If it hasn't been incinerated, every piece of plastic ever produced is still with us. There is no time for any species to biologically adapt to cope with plastic, including us. We have to make an effort to culturally evolve with way less plastic.
Without substantive recycling, in these ways or others, we perpetuate waste. Waste is excess. Excess is pollution. Pollution dirties our air, corrupts our land, fouls our water, poisons our ocean, and diminishes our future.
I'm pretty sure that Inhofe must be reading different news feeds than I am, otherwise, how could he fail to be as concerned as I am? Below are some of my top anxieties, not necessarily in order of my angst:
Mountaintop removal, hydraulic fracturing, open pit mining, dams, highways, filled wetlands -- these are just some of the many other examples of human-engineered intrusion into natural systems that are not typically planned or valued within the full context and cost of their use.
Scientists believe steelhead are more likely to survive climate change without the dam. Creek water temperatures will increase along with air temperature, possibly exceeding the steelhead's tolerance range.
In 2013 the Canadian artist Kelly Jazvac and a geologist Patricia Corcoran discovered a new form of stone: they called it plastiglomerate, congealed masses of plastic waste merged with oceanic lava rock, coral, and sediment.
Despite its status as one of the most hazardous consumer products ever created, PVC and its associated chemical additives are managed in much the same way as food scraps and grass clippings after disposal.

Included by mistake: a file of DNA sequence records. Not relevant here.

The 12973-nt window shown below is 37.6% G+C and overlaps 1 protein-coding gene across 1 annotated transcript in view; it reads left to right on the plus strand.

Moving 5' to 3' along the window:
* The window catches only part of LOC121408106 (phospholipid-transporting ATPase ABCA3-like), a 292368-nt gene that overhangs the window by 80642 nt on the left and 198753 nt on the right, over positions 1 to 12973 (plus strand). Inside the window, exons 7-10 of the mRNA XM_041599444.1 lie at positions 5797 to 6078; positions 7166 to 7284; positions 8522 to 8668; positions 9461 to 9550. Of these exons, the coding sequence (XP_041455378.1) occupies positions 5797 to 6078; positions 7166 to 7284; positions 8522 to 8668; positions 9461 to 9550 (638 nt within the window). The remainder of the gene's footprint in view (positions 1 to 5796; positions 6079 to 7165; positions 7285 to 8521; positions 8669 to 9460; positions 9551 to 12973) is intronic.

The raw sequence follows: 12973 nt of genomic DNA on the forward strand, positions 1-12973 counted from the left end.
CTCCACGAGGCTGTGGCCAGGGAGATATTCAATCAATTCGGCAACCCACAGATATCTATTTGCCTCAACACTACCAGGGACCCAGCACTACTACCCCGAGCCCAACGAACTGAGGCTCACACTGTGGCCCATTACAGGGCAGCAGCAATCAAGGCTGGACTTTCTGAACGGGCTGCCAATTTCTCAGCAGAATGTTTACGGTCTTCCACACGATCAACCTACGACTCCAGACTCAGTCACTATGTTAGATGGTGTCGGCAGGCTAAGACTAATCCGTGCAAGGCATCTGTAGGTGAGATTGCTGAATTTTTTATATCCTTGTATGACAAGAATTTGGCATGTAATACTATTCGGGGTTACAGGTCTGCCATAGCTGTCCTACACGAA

This initiative represents a powerful and focused effort on the part of international leaders to regenerate and refocus our collective energy on solutions that respond most directly to the intervening negative circumstances that have challenged the world ocean ecosystem to its core.
There are alternatives: ground apricot shells and cocoa beans are proposed as substitute natural exfoliates for the various products. But if the industry ignores the argument and resists product modification, there is as always the option to legislate a solution.
In the long run, we need to fundamentally change our manufacturing paradigm, including how we produce, collect and reuse the range of products we depend upon every day. But in the short run, we have to stop the flow of plastics reaching the ocean.
Phthalates used to soften and make flexible rigid plastics like PVC, are also endocrine disrupters. Just like BPA, the impacts from these endocrine disrupters is most dangerous when the fetus is developing.
Of the many organizations and initiatives dedicated to ocean sustainability, we often point to smaller groups and individuals attempting and succeeding in making a difference through specific actions directed at local issues and solutions.